Yes money goes waste in this manner I agree.

Lack of planning, and this is what alot of the middle east nations have in common along with some other neighbours and distance neighbours, but needless to say there is not much signage of learning from the past mistakes that is shown in action so far.

I will anticipate that positive change will come and even if it does not then I will cry or shout alone and inside an empty solid bottle, later I will seal it and through it away in the sea for the waves to take it far far away.

ghoonk said...

Another excellent example -- The Springs. Have you seen what the RTA have done to it after everything was nicely built and settled in?

Massive jams going in and out of The Springs every morning -- did someone wake up one day and decide to build a highway through a mature residential community?

Anonymous said...

International City. 150,000 people. One road in and one road out. Huge queues in the morning, can take up to 45 minutes just to get out. Huge tailbacks on the Hatta Road in the evening - the one road in goes through a petrol station. And gues what, no feeder buses to the Metro at Rashidiya and only two bus routes (one of which just goes to Silicon Oasis) for the whole area. Name me anywhere else in the world that designs a town/city of 150,000 people served by two roads and two buses. Oh and just to add to the congestion plonk it next to "The world largest dragon-shaped shopping mall". Good planning.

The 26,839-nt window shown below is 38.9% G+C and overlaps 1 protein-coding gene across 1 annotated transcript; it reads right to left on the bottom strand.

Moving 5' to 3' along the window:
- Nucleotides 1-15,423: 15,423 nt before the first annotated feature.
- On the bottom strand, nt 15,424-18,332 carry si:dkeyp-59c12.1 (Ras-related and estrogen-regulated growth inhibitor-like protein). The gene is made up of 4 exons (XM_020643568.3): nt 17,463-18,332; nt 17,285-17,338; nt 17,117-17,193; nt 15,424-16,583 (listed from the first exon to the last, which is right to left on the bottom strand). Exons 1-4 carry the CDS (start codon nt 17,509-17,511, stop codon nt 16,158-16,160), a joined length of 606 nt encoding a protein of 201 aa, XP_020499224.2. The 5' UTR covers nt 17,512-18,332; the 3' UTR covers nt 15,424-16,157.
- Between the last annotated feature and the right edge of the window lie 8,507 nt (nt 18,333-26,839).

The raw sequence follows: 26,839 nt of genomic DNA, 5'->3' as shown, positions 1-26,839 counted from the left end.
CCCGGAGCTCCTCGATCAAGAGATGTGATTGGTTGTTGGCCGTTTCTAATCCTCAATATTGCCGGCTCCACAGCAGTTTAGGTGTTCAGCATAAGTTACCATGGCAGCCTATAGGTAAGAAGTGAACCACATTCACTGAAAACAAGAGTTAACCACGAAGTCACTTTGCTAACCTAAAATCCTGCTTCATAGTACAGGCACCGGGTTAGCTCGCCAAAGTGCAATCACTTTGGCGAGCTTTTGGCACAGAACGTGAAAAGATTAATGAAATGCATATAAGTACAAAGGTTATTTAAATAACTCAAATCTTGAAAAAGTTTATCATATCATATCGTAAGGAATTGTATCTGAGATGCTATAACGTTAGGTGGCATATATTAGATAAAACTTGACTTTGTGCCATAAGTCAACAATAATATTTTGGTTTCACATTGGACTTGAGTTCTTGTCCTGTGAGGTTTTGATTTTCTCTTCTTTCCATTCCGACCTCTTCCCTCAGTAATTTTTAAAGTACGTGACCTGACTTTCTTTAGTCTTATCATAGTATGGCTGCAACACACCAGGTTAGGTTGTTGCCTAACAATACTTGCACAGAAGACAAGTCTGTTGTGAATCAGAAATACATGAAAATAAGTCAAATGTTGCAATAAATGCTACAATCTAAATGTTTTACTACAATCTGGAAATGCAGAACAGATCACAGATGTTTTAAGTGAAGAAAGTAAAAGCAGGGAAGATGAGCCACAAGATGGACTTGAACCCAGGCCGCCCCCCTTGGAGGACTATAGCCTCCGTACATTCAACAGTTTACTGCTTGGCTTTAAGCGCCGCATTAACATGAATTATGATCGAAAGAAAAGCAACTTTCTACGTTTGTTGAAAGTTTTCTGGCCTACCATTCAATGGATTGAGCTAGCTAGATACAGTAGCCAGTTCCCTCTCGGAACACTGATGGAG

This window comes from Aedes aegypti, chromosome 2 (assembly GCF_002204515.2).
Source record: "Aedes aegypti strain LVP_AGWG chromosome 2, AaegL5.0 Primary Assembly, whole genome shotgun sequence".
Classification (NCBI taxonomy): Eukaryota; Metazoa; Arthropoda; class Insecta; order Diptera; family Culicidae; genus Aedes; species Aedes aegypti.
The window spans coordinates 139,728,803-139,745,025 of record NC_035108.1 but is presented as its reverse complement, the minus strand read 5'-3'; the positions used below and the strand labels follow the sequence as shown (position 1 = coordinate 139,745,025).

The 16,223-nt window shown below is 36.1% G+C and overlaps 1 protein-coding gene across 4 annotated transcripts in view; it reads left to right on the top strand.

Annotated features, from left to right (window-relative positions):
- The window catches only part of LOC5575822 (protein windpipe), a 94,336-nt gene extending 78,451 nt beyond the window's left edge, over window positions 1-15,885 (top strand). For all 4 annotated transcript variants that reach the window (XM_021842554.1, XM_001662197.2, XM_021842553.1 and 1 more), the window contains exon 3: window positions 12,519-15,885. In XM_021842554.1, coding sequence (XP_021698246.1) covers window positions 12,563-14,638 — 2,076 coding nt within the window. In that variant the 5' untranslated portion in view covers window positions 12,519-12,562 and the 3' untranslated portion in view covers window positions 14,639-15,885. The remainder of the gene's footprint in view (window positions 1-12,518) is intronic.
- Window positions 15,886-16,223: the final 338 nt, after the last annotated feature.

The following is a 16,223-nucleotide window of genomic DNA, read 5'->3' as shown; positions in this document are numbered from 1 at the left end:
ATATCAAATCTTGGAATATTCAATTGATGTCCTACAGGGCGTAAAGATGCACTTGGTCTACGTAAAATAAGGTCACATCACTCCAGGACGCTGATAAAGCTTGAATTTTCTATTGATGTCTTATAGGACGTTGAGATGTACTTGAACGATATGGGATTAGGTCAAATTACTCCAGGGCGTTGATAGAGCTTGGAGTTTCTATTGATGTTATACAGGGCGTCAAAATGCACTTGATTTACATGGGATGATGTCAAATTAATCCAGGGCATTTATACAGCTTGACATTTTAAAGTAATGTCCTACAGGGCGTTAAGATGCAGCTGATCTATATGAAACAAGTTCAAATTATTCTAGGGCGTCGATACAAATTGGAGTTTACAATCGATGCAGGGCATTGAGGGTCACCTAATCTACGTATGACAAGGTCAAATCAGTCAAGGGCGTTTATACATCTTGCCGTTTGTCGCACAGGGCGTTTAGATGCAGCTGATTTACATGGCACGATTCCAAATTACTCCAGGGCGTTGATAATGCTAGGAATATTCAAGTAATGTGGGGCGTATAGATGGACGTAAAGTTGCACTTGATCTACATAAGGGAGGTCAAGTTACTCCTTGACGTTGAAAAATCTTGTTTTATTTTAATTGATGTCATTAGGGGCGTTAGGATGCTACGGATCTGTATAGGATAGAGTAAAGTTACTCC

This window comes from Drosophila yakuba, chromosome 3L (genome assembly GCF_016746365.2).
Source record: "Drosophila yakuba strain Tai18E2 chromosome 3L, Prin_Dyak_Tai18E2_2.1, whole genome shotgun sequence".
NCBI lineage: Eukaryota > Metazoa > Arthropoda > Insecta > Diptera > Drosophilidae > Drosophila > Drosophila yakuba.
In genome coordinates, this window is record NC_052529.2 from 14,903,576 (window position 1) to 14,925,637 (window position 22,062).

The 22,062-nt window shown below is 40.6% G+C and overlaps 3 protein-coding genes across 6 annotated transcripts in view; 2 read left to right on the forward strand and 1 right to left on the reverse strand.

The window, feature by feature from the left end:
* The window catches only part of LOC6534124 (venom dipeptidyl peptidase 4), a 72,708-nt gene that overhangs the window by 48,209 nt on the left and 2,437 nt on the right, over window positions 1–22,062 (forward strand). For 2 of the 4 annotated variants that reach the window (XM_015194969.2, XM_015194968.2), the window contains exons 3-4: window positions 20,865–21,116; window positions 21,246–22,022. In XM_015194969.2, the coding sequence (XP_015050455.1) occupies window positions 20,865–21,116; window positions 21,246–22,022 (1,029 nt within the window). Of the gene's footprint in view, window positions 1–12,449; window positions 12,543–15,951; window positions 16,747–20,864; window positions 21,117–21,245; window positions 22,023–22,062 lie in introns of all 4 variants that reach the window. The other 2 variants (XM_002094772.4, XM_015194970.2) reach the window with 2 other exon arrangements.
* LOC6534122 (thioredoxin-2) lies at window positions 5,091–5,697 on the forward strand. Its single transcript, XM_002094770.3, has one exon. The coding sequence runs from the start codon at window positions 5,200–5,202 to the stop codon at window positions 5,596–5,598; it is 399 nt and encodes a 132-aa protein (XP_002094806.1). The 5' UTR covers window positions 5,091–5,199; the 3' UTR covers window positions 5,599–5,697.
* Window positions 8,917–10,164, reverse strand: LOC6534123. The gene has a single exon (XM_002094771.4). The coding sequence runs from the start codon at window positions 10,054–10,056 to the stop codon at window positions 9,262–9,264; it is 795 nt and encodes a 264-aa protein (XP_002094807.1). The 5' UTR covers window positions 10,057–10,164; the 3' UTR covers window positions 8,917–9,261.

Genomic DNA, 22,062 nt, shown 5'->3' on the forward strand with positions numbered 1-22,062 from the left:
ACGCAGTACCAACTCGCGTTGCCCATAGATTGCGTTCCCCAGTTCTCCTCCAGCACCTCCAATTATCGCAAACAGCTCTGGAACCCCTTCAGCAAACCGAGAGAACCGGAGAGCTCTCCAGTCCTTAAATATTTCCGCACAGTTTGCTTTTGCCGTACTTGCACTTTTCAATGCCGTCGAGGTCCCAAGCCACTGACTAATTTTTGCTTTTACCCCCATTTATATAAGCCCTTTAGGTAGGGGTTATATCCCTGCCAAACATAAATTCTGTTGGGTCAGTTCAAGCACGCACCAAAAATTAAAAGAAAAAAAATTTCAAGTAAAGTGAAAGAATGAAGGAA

Anonymous said...

By the way did anyone notice this in Gulf News the other day...


Dubai: Typing centres across the country will be forced to shut down in the near future giving place to comprehensive service centres to be run solely by Emiratis, a senior official from the Ministry of Labour said.

Humaid Bin Deemas, acting Director-General at the Ministry of Labour, said all typing centres that offer to public labour ministry services would be closed soon.

"We have more than 5,000 typing centres in the country and we have noticed that some of them are abusing the ministry's service in [one] way or another. So we decided to shut them all down," he said.

Full story here..


So because some typing centres are misbehaving all 5,000 are to be shut down? Talk about sledgehammer to crack a nut. All be run and staffed by Emiratis in the future? I can see the queues now for UAE Nationals to apply for jobs as typists...

Keefieboy said...

I knew a few traffic engineers when I lived in Dubai: they all did their jobs as well as they could - analyses of traffic flows in different directions, projections of future traffic based on existing/under construction/soon to be be built developments. And frequently the Sheikhs (the ultimate clients) would say 'no, let's build feeble option 1' for now, and if it turns out to be not good enough, we'll look again in five years' time.

Grrr. I don't know quite what goes on in these guys heads: when I moved to Dubai, about 17 years ago, the Golden Sands area was just a load of tower blocks in the desert. About seven years ago they designed and built roads to serve these buildings. I don't know anywhere else on the planet that operates this way. Surely, you build the infrastructure ahead of, or maybe at the same time as the buildings, not five or ten years later?

Dubai Information said...

you have got to wonder sometimes. a theory for why this happens is because of poor business continuity/sustainance plans and high turnover rates in civil engineering capacities